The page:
Excision: A small portion of the nerve is removed. As a result of this, a small area is usually permanently numbered, but this is preferable to pain.
You can usually bear weight right away, but you must return to have your dressing changed. Keep your incision dry until the stitches are removed.
High-Arched Feet (Pes Cavus)
The shape of your foot often determines the kinds of foot problems you will have. Your feet may have unusually high arches due to an imbalance of muscles and nerves, which is usually inherited. Too high arches can cause various problems - tired or aching feet; and calluses. High arches are not usually investigated with surgery but most often treated with arch supports.
Flat Feet (Pes Planus)
Flat feet can be hereditary and are caused by a muscle imbalance. Feet with low, relaxed arches may bring on such problems as hammertoes and bunions; arch, foot, and leg fatigue; calf pain; and an overly tight heel cord (which makes the foot even flatter). Loose joints move to freely, causing pain and instability. Flat feet are also usually treated with arch supports.
Orthotics (also called orthoses or orthotic devices) are prescribed, custom0made arch supports. They fit inside most shoes and "bring the floor up to your feet."
A podiatrist may prescribe them to help correct such problems as high arches and flat feet. Also, following some foot surgeries, orthotics can help support the correction that was achieved.
To be fitted with orthotics, your podiatrist will first take an impression of your feet. Your orthotics are then fashioned from leather, plastic, or other materials. Their fit is checked at an office visit and adjustments can be made as you wear them. Expect an initial "breaking-in" period; you may need to build up wearing time gradually (as you would with contact lenses).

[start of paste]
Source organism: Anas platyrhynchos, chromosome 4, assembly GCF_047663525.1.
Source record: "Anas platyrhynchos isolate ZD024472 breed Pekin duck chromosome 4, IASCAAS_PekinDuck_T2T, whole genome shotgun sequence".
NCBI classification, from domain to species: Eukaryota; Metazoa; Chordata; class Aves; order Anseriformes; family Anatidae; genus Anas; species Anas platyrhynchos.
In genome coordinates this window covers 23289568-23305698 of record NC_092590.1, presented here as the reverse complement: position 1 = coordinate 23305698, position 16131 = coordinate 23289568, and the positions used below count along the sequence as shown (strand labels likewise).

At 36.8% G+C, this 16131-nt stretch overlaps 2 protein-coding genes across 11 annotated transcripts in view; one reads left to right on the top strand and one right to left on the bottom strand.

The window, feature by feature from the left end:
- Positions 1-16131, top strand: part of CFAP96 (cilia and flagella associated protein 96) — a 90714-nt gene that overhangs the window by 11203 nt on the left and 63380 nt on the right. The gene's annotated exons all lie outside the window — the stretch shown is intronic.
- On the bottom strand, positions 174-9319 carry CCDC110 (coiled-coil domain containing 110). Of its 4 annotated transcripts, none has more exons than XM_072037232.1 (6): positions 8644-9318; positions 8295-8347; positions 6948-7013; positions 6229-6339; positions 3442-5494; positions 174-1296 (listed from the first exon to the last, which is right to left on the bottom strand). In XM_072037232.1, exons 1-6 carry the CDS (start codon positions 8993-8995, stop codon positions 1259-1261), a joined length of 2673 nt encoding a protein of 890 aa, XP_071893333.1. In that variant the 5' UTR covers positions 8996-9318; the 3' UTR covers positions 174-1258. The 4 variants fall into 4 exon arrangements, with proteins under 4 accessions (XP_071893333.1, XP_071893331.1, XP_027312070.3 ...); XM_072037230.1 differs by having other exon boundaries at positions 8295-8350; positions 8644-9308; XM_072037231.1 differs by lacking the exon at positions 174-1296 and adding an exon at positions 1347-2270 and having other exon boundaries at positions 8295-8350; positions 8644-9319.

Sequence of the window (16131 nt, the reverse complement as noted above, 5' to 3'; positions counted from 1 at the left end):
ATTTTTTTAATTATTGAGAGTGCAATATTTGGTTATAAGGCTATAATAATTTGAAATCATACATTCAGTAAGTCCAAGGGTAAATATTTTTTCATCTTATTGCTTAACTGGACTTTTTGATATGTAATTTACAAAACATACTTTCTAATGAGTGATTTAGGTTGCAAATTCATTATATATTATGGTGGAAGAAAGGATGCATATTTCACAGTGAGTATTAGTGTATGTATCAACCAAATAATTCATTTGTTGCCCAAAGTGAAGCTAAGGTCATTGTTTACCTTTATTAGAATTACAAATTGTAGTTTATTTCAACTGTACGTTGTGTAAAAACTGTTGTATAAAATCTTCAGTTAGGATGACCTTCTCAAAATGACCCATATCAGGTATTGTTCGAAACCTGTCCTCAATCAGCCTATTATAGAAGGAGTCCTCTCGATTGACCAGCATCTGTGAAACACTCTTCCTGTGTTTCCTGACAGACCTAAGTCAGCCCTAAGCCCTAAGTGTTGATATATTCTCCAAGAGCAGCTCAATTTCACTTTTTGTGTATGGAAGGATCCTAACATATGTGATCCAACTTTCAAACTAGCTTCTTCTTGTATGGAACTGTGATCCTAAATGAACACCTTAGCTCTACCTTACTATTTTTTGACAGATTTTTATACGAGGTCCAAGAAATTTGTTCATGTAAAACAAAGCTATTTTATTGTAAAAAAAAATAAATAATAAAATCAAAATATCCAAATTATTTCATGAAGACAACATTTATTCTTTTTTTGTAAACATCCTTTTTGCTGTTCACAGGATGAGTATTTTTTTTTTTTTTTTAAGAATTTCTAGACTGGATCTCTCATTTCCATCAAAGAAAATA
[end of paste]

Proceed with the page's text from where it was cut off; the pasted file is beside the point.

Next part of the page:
If your bunions or hammertoes are bad enough, they may need surgical correction. This is a gratifying operation that can provide both pain relief and improved appearance.
All surgery carries risks including stiffness, persistent pain and swelling, recurrence of problem, damage to nerves, hardware breakage, blood clots in the legs, anesthetic problems, inability to correct the problem, etc. Make sure you understand the risks and alternatives prior to surgery.
Your recovery, like your foot problem and surgery, is as unique as you are. In addition to the previous tips given on follow-up care for each surgery, here are some pointers that can help you recover quickly and without complications, and help get you back on your feet again.
Pain: To help relive pain and reduce swelling in the first 24 to 48 hours after surgery, apply an ice pack to the affected area and elevate your foot above heart level, as recommended. Pain is usually most severe the second and third days after surgery, and after you first begin to walk again.
Bathing: You will need to keep your foot dry. Getting the stitches wet can lead to infection, so be sure to keep your foot outside the shower or bath.
Weight-Bearing: Bearing weight and walking can stimulate circulation and promote healing. But overtaxing a healthy foot can detract from the results of your surgery.
Shoes: Our team may give you a wide surgical shoe to wear on the affected foot. A surgical shoe stabilizes and protects the foot as it heals.
Returning to Work: How soon you can return to work depends on the type of surgery you had and the activities you job requires. You can generally return earlier to a desk job than to physical labor. Consider beforehand how much time you can take off from work until you are back on your feet.
RUPTURES OF THE ACHILLES TENDON
Rupture of the Achilles tendon is one of the most devastating injuries which the competitive and recreational athlete can suffer. Overall it is not as common an injury as, for example, tendonitis of the elbow, but it is much more difficult to treat in the higher levels of competitive sports. Although it is not entirely avoidable, there is much that can be done to reduce your chances of suffering such an injury.